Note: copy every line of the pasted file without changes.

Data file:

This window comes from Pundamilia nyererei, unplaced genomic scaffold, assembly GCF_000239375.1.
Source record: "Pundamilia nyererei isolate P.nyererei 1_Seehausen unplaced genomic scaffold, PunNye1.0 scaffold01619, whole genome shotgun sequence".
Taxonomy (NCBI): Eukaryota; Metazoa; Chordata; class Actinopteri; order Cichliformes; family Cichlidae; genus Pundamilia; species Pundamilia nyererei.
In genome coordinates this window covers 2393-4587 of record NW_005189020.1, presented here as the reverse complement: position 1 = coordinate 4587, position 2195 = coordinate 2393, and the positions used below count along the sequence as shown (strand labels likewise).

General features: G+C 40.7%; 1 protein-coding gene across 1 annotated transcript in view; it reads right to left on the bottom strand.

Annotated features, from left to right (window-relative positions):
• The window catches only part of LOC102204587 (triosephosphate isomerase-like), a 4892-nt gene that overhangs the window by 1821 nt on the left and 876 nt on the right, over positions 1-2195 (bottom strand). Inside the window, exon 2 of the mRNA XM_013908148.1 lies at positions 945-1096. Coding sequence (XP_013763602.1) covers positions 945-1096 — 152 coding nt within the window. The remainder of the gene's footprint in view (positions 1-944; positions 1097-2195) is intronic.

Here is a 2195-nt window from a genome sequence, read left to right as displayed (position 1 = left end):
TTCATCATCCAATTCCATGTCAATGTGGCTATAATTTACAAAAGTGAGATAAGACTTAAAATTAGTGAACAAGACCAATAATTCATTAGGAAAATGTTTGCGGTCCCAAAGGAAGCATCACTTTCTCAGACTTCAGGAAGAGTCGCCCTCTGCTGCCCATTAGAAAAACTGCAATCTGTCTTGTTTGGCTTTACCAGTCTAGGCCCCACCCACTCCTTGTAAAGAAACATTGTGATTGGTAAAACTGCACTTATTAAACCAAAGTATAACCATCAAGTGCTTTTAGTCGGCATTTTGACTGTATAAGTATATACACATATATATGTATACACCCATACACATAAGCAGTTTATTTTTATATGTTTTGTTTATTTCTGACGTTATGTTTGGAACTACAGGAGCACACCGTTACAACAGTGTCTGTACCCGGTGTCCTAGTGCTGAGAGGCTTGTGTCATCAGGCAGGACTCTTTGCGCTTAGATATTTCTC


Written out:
This window comes from Pundamilia nyererei, unplaced genomic scaffold, assembly GCF_000239375.1.
Source record: "Pundamilia nyererei isolate P.nyererei 1_Seehausen unplaced genomic scaffold, PunNye1.0 scaffold01619, whole genome shotgun sequence".
Taxonomy (NCBI): Eukaryota; Metazoa; Chordata; class Actinopteri; order Cichliformes; family Cichlidae; genus Pundamilia; species Pundamilia nyererei.
In genome coordinates this window covers 2393-4587 of record NW_005189020.1, presented here as the reverse complement: position 1 = coordinate 4587, position 2195 = coordinate 2393, and the positions used below count along the sequence as shown (strand labels likewise).

General features: G+C 40.7%; 1 protein-coding gene across 1 annotated transcript in view; it reads right to left on the bottom strand.

Annotated features, from left to right (window-relative positions):
• The window catches only part of LOC102204587 (triosephosphate isomerase-like), a 4892-nt gene that overhangs the window by 1821 nt on the left and 876 nt on the right, over positions 1-2195 (bottom strand). Inside the window, exon 2 of the mRNA XM_013908148.1 lies at positions 945-1096. Coding sequence (XP_013763602.1) covers positions 945-1096 — 152 coding nt within the window. The remainder of the gene's footprint in view (positions 1-944; positions 1097-2195) is intronic.

Here is a 2195-nt window from a genome sequence, read left to right as displayed (position 1 = left end):
TTCATCATCCAATTCCATGTCAATGTGGCTATAATTTACAAAAGTGAGATAAGACTTAAAATTAGTGAACAAGACCAATAATTCATTAGGAAAATGTTTGCGGTCCCAAAGGAAGCATCACTTTCTCAGACTTCAGGAAGAGTCGCCCTCTGCTGCCCATTAGAAAAACTGCAATCTGTCTTGTTTGGCTTTACCAGTCTAGGCCCCACCCACTCCTTGTAAAGAAACATTGTGATTGGTAAAACTGCACTTATTAAACCAAAGTATAACCATCAAGTGCTTTTAGTCGGCATTTTGACTGTATAAGTATATACACATATATATGTATACACCCATACACATAAGCAGTTTATTTTTATATGTTTTGTTTATTTCTGACGTTATGTTTGGAACTACAGGAGCACACCGTTACAACAGTGTCTGTACCCGGTGTCCTAGTGCTGAGAGGCTTGTGTCATCAGGCAGGACTCTTTGCGCTTAGATATTTCTC